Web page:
Rolls-Royce, best known in aviation for its jet engines, has taken an all-electric airplane on its maiden voyage. The "Spirit of Innovation" completed a 15 minute flight, marking "the beginning of an intensive flight-testing phase in which we will be collecting valuable performance data on the aircraft’s electrical power and propulsion system," the company announced.
Rolls Royce said the one-seat airplane has "the most power-dense battery pack every assembled for an aircraft." The aircraft uses a 6,000 cell battery pack with a three-motor powertrain that currently delivers 400kW (500-plus horsepower), and Rolls-Royce said the aircraft will eventually achieve speeds of over 300 MPH.
The flight comes about a year after the originally scheduled takeoff and about six months after taxi trials. Rolls-Royce is also developing an air taxi with manufacturer Tecnam, with the aim of delivering an "all-electric passenger aircraft for the commuter market," according to the companies. It has previously teamed with Siemens and Airbus on another e-plane concept.
Aircraft companies have been exploring electric airplanes for a number of years, as air travel and cargo accounts for an increasing amount of greenhouse gases. The World Wildlife Foundation has called it "currently the most carbon intensive activity an individual can make."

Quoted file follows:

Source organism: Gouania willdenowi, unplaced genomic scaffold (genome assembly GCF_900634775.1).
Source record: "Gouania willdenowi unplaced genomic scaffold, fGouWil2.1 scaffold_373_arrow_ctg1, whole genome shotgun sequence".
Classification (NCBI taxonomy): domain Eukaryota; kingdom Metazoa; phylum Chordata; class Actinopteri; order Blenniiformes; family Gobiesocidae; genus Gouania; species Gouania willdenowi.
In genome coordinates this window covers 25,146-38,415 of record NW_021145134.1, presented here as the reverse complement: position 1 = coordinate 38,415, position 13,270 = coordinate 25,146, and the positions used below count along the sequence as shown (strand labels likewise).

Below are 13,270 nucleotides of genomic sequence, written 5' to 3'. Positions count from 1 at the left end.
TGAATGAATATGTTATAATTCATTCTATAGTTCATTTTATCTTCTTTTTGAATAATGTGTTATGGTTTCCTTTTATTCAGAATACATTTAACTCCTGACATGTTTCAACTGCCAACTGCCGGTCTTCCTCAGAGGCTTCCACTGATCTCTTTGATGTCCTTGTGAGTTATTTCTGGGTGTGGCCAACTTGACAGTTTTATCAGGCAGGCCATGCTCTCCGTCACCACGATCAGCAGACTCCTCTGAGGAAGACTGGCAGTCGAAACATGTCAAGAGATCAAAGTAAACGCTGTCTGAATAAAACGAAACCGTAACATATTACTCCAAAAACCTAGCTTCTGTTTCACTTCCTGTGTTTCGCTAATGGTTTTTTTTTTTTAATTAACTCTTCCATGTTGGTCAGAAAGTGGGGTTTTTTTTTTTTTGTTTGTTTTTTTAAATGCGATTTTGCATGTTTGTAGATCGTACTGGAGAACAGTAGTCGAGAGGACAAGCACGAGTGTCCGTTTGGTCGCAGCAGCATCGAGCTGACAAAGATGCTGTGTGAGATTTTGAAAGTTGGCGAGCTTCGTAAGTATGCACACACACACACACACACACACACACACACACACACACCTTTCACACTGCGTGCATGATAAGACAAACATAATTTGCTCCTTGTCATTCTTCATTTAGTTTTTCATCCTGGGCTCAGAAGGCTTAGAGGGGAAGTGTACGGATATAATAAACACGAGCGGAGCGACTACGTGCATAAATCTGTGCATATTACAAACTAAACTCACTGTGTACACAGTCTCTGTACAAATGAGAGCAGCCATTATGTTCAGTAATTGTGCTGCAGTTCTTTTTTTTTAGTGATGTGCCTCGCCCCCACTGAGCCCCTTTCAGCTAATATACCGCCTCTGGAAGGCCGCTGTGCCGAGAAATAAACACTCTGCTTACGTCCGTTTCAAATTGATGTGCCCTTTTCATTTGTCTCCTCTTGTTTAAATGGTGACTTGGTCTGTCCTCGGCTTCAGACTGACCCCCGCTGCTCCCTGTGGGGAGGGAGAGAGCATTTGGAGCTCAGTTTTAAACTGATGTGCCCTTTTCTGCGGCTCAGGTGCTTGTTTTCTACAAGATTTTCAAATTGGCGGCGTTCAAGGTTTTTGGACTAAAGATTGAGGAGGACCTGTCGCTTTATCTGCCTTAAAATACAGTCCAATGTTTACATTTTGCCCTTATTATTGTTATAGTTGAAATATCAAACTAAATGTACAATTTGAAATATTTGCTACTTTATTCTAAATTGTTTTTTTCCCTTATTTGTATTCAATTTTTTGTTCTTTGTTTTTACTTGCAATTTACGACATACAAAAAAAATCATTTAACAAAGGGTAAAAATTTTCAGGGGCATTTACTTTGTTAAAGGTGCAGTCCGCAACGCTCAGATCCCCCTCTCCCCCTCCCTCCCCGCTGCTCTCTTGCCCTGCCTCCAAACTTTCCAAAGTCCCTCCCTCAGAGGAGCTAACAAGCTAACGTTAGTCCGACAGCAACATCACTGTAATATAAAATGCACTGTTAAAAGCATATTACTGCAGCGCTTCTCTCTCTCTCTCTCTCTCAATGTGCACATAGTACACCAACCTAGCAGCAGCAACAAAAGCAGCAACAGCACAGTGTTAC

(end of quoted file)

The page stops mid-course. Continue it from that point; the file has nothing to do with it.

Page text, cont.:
Weight is a much bigger problem for airplanes that it is for cars, however. Ford's all-electric Lightning pickup weighs 1,800 pounds more than the gas-powered model, and offers a range that's slightly under half. However, if you added 1,800 pounds to to a Cessna 206 Turbo Stationair, you'd exceed its useful load by 500 pounds before you even loaded passengers (or the pilot) — so it wouldn't even get off the ground.
The project was half funded by the Aerospace Technology Institute and UK government, with the aim of eventually creating all-electric passenger planes. "This is not only about breaking a world record; the advanced battery and propulsion technology developed for this programme has exciting applications for the Urban Air Mobility market and can help make ‘jet zero’ a reality," said Rolls-Royce CEO Warren East.
Editor's note: This article originally appeared on Engadget.